Federal campaign finance reports filed this week offer the first look at fundraising for some political challengers, but incumbents still have the upper hand.
Democratic Reps. Steny H. Hoyer (5th) and Anthony G. Brown (4th) have attracted party challengers.
In her first fundraising report since seeking election, Briana Urbina, who is challenging Hoyer, posted receipts of $10,219.32 and began spending on campaign operations, about $7,100.
McKayla Wilkes, also challenging Hoyer, posted her strongest fundraising quarter so far, bringing in $45,868.57. Much of that figure – more than $39,000 – came from unitemized small-dollar donations. She retains $42,493.50 in the bank account.
But the women, who are running from the left in an effort to unseat the second-most powerful Democrat in the House of Representatives, are up against Hoyer’s well-established fundraising. Hoyer is one of the top fundraisers nationally – but in this election cycle, he’s lagging behind New York Rep. Alexandria Ocasio-Cortez (D) who Wilkes and Urbina cite as an inspiration. Hoyer raised $630,824 this quarter and spent more than $592,000, including sending cash infusions to Democrats across the country.
The figures come from quarterly campaign finance reports filed this week. The reports cover the period between April 1 and June 30.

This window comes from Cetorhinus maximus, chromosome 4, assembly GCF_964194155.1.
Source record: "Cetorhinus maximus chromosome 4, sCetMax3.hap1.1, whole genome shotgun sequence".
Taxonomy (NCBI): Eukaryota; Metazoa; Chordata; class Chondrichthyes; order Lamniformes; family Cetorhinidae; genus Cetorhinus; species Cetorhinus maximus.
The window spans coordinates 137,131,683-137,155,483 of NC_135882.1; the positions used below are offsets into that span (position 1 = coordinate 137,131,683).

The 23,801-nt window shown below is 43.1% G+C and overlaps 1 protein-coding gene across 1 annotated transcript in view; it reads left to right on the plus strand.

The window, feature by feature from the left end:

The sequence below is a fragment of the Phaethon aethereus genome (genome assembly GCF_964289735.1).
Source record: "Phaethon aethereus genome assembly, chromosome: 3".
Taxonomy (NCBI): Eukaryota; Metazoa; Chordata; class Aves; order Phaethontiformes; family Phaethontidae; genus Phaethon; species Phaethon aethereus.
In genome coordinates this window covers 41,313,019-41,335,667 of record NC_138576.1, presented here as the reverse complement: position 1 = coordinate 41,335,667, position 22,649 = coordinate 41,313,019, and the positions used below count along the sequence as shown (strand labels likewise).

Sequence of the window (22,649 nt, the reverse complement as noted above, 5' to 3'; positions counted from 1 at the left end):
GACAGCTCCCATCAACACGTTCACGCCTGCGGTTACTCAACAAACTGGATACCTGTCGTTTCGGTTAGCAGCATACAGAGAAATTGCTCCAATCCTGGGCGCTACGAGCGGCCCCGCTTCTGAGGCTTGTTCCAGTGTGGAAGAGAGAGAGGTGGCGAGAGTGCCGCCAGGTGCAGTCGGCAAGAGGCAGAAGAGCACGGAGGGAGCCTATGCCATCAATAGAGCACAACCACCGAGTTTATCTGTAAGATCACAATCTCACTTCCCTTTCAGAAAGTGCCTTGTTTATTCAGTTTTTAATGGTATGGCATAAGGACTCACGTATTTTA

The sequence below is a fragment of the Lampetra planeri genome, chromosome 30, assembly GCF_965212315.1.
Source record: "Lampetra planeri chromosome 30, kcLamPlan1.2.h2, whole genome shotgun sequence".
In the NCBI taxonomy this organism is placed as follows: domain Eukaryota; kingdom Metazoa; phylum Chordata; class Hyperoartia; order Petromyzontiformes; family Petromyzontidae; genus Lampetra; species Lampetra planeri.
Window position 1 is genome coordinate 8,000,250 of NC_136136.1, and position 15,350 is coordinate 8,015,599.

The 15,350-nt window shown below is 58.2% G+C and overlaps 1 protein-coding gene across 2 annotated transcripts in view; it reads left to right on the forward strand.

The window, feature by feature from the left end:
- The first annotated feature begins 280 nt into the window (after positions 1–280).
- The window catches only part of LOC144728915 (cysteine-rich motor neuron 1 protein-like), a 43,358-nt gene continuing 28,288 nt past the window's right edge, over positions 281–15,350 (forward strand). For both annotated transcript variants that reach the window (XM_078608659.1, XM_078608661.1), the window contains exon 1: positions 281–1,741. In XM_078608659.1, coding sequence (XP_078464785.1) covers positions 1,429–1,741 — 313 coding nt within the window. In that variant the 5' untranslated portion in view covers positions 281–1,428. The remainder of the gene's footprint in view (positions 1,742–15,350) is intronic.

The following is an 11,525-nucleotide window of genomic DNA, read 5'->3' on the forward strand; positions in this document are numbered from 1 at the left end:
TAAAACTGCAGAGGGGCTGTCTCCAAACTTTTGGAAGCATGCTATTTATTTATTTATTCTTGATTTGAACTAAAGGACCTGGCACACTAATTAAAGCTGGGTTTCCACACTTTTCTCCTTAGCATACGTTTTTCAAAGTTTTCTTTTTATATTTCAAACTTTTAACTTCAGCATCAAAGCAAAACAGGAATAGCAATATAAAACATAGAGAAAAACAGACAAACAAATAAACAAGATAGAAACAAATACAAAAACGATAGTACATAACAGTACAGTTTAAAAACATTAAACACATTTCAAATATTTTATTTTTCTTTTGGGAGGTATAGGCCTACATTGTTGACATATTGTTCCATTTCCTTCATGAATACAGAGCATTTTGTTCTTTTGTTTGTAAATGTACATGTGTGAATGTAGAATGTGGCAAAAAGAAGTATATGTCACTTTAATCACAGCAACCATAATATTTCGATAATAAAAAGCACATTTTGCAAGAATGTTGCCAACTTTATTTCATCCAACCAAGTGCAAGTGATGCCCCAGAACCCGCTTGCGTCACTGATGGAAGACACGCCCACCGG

Brown, who is in his second term, built up his campaign chest this quarter, bringing in $229,133.39. He retains $786,605.31.
Shelia Bryant, an attorney who rose to the rank of colonel in the Marine Corps Reserves, held a campaign event earlier this month announcing her challenge to Brown. But that was after the reporting period and she will file a first fundraising report in October.
Western Marylanders waited intently last month to learn whether the Supreme Court would rule that the district was unconstitutionally gerrymandered to favor Republicans. The justices let the district stand, and incumbent Congressman David J. Trone will continue to retain a lead in the district’s party registration and at the bank.
Trone raised $88,438.50 during the quarter and loaned his campaign an additional $250,000. After spending more than $184,000 during the quarter, he retains $195,600 in the bank.
After the court’s ruling, Republican Del. Neil Parrott (Washington County), who announced an exploratory committee after an earlier lower-court decision finding the district was unfairly composed, urged supporters to continue giving to his campaign “to send a clear message that you are unhappy with Maryland’s congressional districts.”
He reported raising $10,198, more than $6,800 in unitemized small donations. He maintains $79,433 cash on hand.
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